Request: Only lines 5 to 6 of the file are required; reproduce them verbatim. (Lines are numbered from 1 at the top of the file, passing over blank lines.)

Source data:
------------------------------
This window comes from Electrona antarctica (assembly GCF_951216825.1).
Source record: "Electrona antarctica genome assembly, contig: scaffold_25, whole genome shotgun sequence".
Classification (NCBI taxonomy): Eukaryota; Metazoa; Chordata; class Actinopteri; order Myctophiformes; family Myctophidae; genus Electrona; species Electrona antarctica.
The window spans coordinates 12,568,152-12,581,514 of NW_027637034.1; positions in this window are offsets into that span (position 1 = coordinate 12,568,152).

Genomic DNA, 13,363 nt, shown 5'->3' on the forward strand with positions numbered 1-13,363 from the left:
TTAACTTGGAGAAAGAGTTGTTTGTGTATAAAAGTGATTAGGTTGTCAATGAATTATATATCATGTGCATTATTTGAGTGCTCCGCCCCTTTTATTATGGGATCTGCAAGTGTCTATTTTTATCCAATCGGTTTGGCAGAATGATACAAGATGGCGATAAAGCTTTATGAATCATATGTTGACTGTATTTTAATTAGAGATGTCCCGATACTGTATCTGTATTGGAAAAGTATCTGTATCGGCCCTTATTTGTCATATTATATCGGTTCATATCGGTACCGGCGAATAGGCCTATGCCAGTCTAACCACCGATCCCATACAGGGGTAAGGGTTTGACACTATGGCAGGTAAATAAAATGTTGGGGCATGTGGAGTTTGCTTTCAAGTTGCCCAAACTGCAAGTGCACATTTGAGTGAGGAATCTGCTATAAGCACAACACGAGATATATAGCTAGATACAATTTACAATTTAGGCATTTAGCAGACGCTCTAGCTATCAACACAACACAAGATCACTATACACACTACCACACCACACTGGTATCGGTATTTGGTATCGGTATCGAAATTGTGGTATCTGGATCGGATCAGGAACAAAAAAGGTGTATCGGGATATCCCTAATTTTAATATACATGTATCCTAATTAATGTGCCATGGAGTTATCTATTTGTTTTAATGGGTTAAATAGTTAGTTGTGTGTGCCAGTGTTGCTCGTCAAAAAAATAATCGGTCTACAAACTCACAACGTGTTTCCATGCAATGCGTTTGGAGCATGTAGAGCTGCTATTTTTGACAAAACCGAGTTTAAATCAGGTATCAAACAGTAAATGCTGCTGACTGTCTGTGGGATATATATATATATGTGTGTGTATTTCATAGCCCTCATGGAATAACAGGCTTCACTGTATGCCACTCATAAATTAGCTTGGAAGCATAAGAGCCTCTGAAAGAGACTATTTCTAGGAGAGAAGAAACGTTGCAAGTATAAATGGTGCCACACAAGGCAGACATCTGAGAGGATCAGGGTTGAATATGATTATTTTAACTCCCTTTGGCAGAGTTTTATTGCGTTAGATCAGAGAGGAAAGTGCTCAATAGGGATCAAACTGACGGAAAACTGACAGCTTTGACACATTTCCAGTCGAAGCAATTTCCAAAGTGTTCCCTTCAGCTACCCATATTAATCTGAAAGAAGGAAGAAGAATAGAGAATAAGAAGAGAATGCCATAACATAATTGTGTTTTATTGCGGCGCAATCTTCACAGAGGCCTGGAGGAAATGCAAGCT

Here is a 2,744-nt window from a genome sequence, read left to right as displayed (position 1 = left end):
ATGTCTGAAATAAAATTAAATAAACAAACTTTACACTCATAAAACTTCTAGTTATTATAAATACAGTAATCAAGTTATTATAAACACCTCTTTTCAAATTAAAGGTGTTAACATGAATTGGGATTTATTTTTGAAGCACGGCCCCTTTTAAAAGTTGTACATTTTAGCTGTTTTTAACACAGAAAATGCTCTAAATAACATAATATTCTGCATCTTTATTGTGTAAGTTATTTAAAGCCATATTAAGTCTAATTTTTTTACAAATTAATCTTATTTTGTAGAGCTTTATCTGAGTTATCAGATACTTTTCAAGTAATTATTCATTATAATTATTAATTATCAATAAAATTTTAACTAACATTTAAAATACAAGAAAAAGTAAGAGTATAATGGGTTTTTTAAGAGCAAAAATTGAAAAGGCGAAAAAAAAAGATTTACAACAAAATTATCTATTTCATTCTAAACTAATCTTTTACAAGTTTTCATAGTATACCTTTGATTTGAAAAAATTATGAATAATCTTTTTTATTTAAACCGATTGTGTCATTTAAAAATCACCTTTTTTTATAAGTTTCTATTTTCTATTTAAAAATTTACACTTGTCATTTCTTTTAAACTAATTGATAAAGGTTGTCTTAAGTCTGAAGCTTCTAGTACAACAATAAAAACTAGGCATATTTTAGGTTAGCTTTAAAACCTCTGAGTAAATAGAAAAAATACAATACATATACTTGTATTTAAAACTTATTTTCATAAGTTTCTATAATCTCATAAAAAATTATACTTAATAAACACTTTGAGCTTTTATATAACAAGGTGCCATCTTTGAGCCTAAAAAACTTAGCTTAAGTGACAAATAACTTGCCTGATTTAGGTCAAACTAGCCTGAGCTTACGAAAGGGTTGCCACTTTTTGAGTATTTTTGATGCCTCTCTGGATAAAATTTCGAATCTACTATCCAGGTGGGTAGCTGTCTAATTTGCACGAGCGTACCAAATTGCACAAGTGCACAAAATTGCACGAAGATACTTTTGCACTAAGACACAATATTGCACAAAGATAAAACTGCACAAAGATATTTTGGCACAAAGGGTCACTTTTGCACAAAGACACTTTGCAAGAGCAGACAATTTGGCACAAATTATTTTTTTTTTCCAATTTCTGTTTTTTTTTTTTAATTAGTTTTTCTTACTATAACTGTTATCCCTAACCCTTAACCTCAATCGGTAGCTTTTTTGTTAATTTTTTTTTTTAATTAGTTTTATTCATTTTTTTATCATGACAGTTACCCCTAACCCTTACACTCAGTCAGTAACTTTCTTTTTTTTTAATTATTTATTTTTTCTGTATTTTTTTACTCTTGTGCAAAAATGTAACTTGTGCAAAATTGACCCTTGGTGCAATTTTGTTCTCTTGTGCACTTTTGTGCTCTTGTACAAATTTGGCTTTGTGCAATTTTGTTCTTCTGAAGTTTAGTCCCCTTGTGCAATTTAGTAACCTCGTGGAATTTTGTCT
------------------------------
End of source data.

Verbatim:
Genomic DNA, 13,363 nt, shown 5'->3' on the forward strand with positions numbered 1-13,363 from the left:
TTAACTTGGAGAAAGAGTTGTTTGTGTATAAAAGTGATTAGGTTGTCAATGAATTATATATCATGTGCATTATTTGAGTGCTCCGCCCCTTTTATTATGGGATCTGCAAGTGTCTATTTTTATCCAATCGGTTTGGCAGAATGATACAAGATGGCGATAAAGCTTTATGAATCATATGTTGACTGTATTTTAATTAGAGATGTCCCGATACTGTATCTGTATTGGAAAAGTATCTGTATCGGCCCTTATTTGTCATATTATATCGGTTCATATCGGTACCGGCGAATAGGCCTATGCCAGTCTAACCACCGATCCCATACAGGGGTAAGGGTTTGACACTATGGCAGGTAAATAAAATGTTGGGGCATGTGGAGTTTGCTTTCAAGTTGCCCAAACTGCAAGTGCACATTTGAGTGAGGAATCTGCTATAAGCACAACACGAGATATATAGCTAGATACAATTTACAATTTAGGCATTTAGCAGACGCTCTAGCTATCAACACAACACAAGATCACTATACACACTACCACACCACACTGGTATCGGTATTTGGTATCGGTATCGAAATTGTGGTATCTGGATCGGATCAGGAACAAAAAAGGTGTATCGGGATATCCCTAATTTTAATATACATGTATCCTAATTAATGTGCCATGGAGTTATCTATTTGTTTTAATGGGTTAAATAGTTAGTTGTGTGTGCCAGTGTTGCTCGTCAAAAAAATAATCGGTCTACAAACTCACAACGTGTTTCCATGCAATGCGTTTGGAGCATGTAGAGCTGCTATTTTTGACAAAACCGAGTTTAAATCAGGTATCAAACAGTAAATGCTGCTGACTGTCTGTGGGATATATATATATATGTGTGTGTATTTCATAGCCCTCATGGAATAACAGGCTTCACTGTATGCCACTCATAAATTAGCTTGGAAGCATAAGAGCCTCTGAAAGAGACTATTTCTAGGAGAGAAGAAACGTTGCAAGTATAAATGGTGCCACACAAGGCAGACATCTGAGAGGATCAGGGTTGAATATGATTATTTTAACTCCCTTTGGCAGAGTTTTATTGCGTTAGATCAGAGAGGAAAGTGCTCAATAGGGATCAAACTGACGGAAAACTGACAGCTTTGACACATTTCCAGTCGAAGCAATTTCCAAAGTGTTCCCTTCAGCTACCCATATTAATCTGAAAGAAGGAAGAAGAATAGAGAATAAGAAGAGAATGCCATAACATAATTGTGTTTTATTGCGGCGCAATCTTCACAGAGGCCTGGAGGAAATGCAAGCT